Last year, Hewlett Packard made history by being the first one to succeed in deploying an orthodox data center in outer space. The HPE Spaceborne Computer-2 was sent to the International Space Station in February of 2021. It comprised HPE ProLiant machines and an HPE Edgeline Converged EL4000 Edge Set, each paired with an Nvidia T4 GPU to support AI workloads.
A Significant Achievement
This was no less than a milestone as the HPE Spaceborne Computer-2 is the first conventional server to be deployed in outer space to compute real-world production workloads. The principal investigator for Spaceborne Computer-2, Mark Fernandez, commented on the achievement stating, “It is not hardened. The goal is to avoid the time and cost to harden a computer so that you can go with the latest technology.”
Everywhere else in space, and on Mars especially, satellites and computers found at most space station control systems are centuries old. According to Fernandez, the hardened processors available in the market today are circa 1995 and 1996. However, it can be challenging to find developers who can write codes for these machines.
Today, most applications are designed to run on modern computers. Despite advancements in technology, the entire ISS system operates on Intel 80286SX CPUs, which dates all the way back to the late 1980s. Moreover, there are also hundreds of ISS tablets, laptops, and other digital devices which are used as operators to control and command the demultiplexer computers, multiplexer computers, recreation, the Internet, and emails.
Today, most key systems are built to function on hardened hardware as it protects the system against radiation. This is made possible by either incorporating insulating substrates or redundant circuits instead of the usual semiconductors. In any case, it takes years of planning to develop these key systems, and by the time they get into space, they are ruefully outdated.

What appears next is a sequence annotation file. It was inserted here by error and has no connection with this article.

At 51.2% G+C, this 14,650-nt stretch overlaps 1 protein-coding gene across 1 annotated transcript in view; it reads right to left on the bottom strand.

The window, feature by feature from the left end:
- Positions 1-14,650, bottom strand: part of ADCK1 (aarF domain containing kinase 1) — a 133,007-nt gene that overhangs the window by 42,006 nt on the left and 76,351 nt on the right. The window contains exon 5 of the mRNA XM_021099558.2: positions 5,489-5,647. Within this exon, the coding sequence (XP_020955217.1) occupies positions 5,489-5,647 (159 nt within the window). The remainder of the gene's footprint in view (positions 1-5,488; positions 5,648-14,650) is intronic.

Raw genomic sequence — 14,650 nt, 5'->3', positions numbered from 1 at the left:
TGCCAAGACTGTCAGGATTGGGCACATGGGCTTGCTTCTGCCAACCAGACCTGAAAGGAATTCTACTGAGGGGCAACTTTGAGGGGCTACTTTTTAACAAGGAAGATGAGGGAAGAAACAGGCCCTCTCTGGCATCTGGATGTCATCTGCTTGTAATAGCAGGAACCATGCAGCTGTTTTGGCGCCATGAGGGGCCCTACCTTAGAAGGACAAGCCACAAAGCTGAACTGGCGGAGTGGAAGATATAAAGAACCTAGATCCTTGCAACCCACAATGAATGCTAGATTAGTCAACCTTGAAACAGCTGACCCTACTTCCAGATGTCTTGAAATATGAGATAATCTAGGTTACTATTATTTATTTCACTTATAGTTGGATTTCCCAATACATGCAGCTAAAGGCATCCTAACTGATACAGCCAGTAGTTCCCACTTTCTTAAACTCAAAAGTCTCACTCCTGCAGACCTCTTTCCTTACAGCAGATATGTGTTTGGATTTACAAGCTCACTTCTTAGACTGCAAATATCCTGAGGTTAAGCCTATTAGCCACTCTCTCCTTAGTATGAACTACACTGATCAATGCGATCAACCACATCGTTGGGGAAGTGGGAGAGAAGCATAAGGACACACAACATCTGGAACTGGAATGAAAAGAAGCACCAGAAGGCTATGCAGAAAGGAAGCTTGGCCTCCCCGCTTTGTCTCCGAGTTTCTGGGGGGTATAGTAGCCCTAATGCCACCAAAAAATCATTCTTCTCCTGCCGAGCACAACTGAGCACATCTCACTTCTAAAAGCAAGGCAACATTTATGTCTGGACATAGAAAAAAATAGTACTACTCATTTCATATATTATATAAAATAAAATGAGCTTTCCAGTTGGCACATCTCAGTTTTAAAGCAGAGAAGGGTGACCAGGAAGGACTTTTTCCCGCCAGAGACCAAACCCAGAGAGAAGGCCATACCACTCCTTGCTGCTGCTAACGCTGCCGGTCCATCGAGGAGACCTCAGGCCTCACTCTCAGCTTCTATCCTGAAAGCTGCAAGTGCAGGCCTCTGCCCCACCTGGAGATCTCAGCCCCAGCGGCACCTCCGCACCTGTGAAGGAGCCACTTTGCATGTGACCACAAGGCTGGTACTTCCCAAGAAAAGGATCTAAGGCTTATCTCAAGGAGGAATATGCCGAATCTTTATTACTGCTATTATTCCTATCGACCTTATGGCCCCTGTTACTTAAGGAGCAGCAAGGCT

In order to protect computers in space against radiation, the HPE team decided to use upgraded software systems. During the first attempt to place a data center server in space in 2017, HPE launched Spaceborne Computer-1. Although it was only planned to operate for one year, the Spaceborne Computer-1 successfully spent two years on the space station. During the final testing, Fernandez and his team set 50,000 benchmarks with the aim to put stress on the memory of the CPU, and the disks of the system. However, surprisingly not once did they get an error.
The Spaceborne Computer-1 system was still efficiently operating when NASA decided to shut it down and bring it back for evaluation. According to the inspection, the space-based data center had 20 solid disk drives, out of which nine had failed throughout the mission, and five times more self-corrected errors on space compared to Earth. The success and evaluation of the Spaceborne Computer-1 sowed the seeds for Spaceborne Computer-2 which NASA wanted to last for three years, visit Mars, and come back.
The mission had begun; HPE for Spaceborne Computer-2 shielded the hardware with double layers of protection and added two lockers and four servers in total. Paired with the standard HPE ProLiant DL360, the Spaceborne Computer-2 encompassed a robust server developed to efficiently function in extreme environments with shocks; an Edgeline Converged EL4000 Edge System and a GPU allowing HPE to conduct machine learning, image processing, and Artificial Intelligence.
The Situation As It Stands
To date, not one of the drivers of the Spaceborne Computer-2 has failed, and it has successfully been running real-time production workloads. HPE has partnered with OrbitsEdge to make space the final frontier for data centers, making space computing similar to edge computing and lowering the overall production and maintenance cost compared to terrestrial data centers.